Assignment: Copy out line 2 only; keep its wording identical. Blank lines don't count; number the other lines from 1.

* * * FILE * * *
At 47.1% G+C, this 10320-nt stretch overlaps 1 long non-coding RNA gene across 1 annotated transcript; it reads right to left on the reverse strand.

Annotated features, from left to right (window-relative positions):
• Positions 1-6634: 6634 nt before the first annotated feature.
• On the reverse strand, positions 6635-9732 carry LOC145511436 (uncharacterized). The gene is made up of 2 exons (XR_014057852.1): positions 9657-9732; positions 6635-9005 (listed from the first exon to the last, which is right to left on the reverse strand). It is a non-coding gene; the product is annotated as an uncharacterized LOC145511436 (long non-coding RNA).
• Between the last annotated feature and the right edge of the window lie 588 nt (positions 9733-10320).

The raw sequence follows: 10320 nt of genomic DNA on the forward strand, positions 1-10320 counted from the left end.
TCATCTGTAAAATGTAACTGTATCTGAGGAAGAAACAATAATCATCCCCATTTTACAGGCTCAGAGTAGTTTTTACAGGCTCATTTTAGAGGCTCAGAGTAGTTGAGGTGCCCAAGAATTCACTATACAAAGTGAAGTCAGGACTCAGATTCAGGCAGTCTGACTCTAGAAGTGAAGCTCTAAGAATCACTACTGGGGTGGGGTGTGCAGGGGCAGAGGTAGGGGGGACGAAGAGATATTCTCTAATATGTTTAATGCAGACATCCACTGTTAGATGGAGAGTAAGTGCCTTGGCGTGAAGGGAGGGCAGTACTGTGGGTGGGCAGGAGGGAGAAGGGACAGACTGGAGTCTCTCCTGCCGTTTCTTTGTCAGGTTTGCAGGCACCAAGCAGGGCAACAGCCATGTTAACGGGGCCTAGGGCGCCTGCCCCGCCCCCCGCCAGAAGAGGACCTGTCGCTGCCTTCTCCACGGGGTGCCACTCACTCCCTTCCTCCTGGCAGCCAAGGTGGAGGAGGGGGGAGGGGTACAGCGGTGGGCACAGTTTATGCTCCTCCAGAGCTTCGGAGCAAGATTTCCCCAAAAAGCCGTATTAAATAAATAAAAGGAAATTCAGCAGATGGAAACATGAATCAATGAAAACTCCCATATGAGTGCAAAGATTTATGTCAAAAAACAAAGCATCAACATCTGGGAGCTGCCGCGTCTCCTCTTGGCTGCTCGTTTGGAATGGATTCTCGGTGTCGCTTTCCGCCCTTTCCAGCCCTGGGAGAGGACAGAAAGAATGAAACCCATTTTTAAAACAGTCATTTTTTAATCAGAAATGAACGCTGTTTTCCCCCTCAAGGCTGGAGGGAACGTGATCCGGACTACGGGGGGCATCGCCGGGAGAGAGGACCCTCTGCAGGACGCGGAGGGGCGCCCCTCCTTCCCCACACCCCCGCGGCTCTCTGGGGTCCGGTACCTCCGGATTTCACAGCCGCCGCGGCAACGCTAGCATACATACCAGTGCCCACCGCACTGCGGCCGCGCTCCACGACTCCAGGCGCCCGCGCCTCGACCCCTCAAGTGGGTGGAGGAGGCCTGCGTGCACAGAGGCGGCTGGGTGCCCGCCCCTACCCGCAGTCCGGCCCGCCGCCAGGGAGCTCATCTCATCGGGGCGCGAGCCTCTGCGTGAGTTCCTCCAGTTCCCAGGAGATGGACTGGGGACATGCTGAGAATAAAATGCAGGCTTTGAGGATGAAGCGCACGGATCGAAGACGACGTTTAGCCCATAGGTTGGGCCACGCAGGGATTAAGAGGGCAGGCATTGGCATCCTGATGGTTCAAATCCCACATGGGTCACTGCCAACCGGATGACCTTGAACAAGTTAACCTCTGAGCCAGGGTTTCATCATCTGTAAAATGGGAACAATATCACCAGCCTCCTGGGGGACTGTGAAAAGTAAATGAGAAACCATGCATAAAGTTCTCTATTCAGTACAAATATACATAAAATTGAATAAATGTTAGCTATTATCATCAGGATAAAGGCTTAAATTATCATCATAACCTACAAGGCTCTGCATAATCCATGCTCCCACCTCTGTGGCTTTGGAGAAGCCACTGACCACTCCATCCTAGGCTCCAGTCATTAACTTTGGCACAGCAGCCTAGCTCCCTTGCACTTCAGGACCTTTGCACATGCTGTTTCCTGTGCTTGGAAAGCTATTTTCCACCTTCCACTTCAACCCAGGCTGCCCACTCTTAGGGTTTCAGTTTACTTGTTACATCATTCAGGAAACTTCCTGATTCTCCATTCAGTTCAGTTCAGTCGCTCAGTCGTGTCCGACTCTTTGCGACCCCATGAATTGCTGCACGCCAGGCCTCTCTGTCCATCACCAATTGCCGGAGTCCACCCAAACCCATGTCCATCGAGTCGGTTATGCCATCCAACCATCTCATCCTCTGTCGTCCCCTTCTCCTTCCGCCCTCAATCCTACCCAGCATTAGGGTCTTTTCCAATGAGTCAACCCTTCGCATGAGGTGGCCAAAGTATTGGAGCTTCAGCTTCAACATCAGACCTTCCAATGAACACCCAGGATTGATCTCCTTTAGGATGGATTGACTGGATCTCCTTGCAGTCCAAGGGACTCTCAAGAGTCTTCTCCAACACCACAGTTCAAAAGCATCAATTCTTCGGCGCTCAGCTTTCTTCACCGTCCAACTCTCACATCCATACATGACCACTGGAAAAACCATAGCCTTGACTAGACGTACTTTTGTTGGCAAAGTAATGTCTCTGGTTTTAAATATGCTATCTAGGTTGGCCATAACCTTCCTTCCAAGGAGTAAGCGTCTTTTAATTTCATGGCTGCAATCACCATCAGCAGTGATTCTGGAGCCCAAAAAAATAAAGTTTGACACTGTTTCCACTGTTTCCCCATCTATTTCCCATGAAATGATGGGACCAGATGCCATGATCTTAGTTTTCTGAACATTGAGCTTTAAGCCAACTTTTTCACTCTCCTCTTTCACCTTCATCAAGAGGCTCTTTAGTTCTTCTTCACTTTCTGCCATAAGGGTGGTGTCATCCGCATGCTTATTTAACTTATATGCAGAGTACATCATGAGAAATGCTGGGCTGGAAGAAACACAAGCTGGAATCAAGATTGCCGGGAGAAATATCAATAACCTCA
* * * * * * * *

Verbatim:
Annotated features, from left to right (window-relative positions):